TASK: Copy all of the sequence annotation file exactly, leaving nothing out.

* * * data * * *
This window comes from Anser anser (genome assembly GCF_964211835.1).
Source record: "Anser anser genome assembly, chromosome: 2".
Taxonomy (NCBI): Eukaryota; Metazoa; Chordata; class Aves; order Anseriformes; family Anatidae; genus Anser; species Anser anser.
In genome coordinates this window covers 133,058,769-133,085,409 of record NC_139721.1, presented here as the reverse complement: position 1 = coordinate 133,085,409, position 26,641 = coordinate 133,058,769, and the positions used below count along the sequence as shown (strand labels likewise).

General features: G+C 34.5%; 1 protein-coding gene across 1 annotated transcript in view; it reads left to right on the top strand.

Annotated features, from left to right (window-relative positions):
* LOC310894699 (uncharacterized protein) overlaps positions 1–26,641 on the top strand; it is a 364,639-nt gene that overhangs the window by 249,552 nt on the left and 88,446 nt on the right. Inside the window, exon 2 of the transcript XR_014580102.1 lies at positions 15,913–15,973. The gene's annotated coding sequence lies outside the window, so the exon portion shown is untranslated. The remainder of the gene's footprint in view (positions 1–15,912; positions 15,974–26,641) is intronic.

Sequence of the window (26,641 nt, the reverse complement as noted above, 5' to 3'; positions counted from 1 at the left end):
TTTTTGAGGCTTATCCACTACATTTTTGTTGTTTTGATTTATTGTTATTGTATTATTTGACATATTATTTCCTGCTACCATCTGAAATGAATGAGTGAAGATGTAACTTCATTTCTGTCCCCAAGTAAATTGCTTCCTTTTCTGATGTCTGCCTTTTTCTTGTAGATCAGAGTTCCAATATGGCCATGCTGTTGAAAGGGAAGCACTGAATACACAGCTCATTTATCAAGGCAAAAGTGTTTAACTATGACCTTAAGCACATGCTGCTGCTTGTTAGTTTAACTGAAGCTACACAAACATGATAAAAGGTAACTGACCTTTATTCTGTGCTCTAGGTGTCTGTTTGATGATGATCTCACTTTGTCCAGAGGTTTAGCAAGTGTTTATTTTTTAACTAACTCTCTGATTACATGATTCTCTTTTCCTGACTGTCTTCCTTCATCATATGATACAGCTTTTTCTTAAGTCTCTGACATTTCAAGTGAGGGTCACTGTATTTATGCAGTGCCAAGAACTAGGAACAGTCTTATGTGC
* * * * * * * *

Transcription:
This window comes from Anser anser (genome assembly GCF_964211835.1).
Source record: "Anser anser genome assembly, chromosome: 2".
Taxonomy (NCBI): Eukaryota; Metazoa; Chordata; class Aves; order Anseriformes; family Anatidae; genus Anser; species Anser anser.
In genome coordinates this window covers 133,058,769-133,085,409 of record NC_139721.1, presented here as the reverse complement: position 1 = coordinate 133,085,409, position 26,641 = coordinate 133,058,769, and the positions used below count along the sequence as shown (strand labels likewise).

General features: G+C 34.5%; 1 protein-coding gene across 1 annotated transcript in view; it reads left to right on the top strand.

Annotated features, from left to right (window-relative positions):
* LOC310894699 (uncharacterized protein) overlaps positions 1–26,641 on the top strand; it is a 364,639-nt gene that overhangs the window by 249,552 nt on the left and 88,446 nt on the right. Inside the window, exon 2 of the transcript XR_014580102.1 lies at positions 15,913–15,973. The gene's annotated coding sequence lies outside the window, so the exon portion shown is untranslated. The remainder of the gene's footprint in view (positions 1–15,912; positions 15,974–26,641) is intronic.

Sequence of the window (26,641 nt, the reverse complement as noted above, 5' to 3'; positions counted from 1 at the left end):
TTTTTGAGGCTTATCCACTACATTTTTGTTGTTTTGATTTATTGTTATTGTATTATTTGACATATTATTTCCTGCTACCATCTGAAATGAATGAGTGAAGATGTAACTTCATTTCTGTCCCCAAGTAAATTGCTTCCTTTTCTGATGTCTGCCTTTTTCTTGTAGATCAGAGTTCCAATATGGCCATGCTGTTGAAAGGGAAGCACTGAATACACAGCTCATTTATCAAGGCAAAAGTGTTTAACTATGACCTTAAGCACATGCTGCTGCTTGTTAGTTTAACTGAAGCTACACAAACATGATAAAAGGTAACTGACCTTTATTCTGTGCTCTAGGTGTCTGTTTGATGATGATCTCACTTTGTCCAGAGGTTTAGCAAGTGTTTATTTTTTAACTAACTCTCTGATTACATGATTCTCTTTTCCTGACTGTCTTCCTTCATCATATGATACAGCTTTTTCTTAAGTCTCTGACATTTCAAGTGAGGGTCACTGTATTTATGCAGTGCCAAGAACTAGGAACAGTCTTATGTGC